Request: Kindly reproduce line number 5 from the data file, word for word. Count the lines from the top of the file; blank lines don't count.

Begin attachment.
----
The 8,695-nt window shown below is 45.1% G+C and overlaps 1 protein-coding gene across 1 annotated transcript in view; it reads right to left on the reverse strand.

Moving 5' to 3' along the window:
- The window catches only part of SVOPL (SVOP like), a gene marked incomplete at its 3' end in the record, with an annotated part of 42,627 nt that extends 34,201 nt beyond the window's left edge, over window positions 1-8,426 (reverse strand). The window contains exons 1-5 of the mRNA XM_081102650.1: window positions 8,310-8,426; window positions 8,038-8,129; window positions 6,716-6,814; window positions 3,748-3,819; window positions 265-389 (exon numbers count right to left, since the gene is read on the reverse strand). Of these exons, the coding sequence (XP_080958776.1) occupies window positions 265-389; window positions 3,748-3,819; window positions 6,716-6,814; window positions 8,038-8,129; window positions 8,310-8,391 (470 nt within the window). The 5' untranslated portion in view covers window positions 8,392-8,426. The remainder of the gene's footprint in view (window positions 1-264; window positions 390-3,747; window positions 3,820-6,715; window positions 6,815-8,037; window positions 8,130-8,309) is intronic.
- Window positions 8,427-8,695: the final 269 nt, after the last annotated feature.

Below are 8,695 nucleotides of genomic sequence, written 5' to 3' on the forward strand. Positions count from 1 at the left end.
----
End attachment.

Below are 8,695 nucleotides of genomic sequence, written 5' to 3' on the forward strand. Positions count from 1 at the left end.